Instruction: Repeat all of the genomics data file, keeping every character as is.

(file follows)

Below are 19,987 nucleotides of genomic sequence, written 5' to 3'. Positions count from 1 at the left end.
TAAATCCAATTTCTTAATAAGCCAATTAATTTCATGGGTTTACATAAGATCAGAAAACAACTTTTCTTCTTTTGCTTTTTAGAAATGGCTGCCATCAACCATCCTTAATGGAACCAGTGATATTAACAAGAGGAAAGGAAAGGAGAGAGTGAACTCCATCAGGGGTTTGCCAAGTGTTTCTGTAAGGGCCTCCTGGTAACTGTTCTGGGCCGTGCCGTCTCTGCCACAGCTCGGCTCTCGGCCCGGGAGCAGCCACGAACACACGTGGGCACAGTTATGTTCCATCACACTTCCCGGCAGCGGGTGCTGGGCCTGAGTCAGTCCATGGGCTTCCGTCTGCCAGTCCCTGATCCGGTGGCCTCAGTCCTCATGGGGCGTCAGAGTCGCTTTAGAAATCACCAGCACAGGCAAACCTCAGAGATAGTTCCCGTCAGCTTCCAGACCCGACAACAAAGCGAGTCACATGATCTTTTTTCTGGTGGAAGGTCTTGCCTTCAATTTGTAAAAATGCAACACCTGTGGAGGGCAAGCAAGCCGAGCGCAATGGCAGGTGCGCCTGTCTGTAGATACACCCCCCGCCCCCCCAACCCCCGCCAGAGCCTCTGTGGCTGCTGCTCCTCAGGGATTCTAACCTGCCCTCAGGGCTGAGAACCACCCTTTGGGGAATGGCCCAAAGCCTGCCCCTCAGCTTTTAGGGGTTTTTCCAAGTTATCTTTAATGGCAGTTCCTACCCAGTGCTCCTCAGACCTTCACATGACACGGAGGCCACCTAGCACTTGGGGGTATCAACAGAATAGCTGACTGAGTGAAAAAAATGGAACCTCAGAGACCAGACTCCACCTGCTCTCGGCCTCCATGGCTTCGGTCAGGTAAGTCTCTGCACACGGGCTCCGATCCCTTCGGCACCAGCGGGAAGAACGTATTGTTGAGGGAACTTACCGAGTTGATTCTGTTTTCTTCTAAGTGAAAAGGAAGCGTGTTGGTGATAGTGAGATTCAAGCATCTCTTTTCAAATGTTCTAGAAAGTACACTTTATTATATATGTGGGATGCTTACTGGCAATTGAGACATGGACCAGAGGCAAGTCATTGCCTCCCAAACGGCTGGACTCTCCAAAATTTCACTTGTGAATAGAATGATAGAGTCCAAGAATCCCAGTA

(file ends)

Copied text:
Below are 19,987 nucleotides of genomic sequence, written 5' to 3'. Positions count from 1 at the left end.
TAAATCCAATTTCTTAATAAGCCAATTAATTTCATGGGTTTACATAAGATCAGAAAACAACTTTTCTTCTTTTGCTTTTTAGAAATGGCTGCCATCAACCATCCTTAATGGAACCAGTGATATTAACAAGAGGAAAGGAAAGGAGAGAGTGAACTCCATCAGGGGTTTGCCAAGTGTTTCTGTAAGGGCCTCCTGGTAACTGTTCTGGGCCGTGCCGTCTCTGCCACAGCTCGGCTCTCGGCCCGGGAGCAGCCACGAACACACGTGGGCACAGTTATGTTCCATCACACTTCCCGGCAGCGGGTGCTGGGCCTGAGTCAGTCCATGGGCTTCCGTCTGCCAGTCCCTGATCCGGTGGCCTCAGTCCTCATGGGGCGTCAGAGTCGCTTTAGAAATCACCAGCACAGGCAAACCTCAGAGATAGTTCCCGTCAGCTTCCAGACCCGACAACAAAGCGAGTCACATGATCTTTTTTCTGGTGGAAGGTCTTGCCTTCAATTTGTAAAAATGCAACACCTGTGGAGGGCAAGCAAGCCGAGCGCAATGGCAGGTGCGCCTGTCTGTAGATACACCCCCCGCCCCCCCAACCCCCGCCAGAGCCTCTGTGGCTGCTGCTCCTCAGGGATTCTAACCTGCCCTCAGGGCTGAGAACCACCCTTTGGGGAATGGCCCAAAGCCTGCCCCTCAGCTTTTAGGGGTTTTTCCAAGTTATCTTTAATGGCAGTTCCTACCCAGTGCTCCTCAGACCTTCACATGACACGGAGGCCACCTAGCACTTGGGGGTATCAACAGAATAGCTGACTGAGTGAAAAAAATGGAACCTCAGAGACCAGACTCCACCTGCTCTCGGCCTCCATGGCTTCGGTCAGGTAAGTCTCTGCACACGGGCTCCGATCCCTTCGGCACCAGCGGGAAGAACGTATTGTTGAGGGAACTTACCGAGTTGATTCTGTTTTCTTCTAAGTGAAAAGGAAGCGTGTTGGTGATAGTGAGATTCAAGCATCTCTTTTCAAATGTTCTAGAAAGTACACTTTATTATATATGTGGGATGCTTACTGGCAATTGAGACATGGACCAGAGGCAAGTCATTGCCTCCCAAACGGCTGGACTCTCCAAAATTTCACTTGTGAATAGAATGATAGAGTCCAAGAATCCCAGTA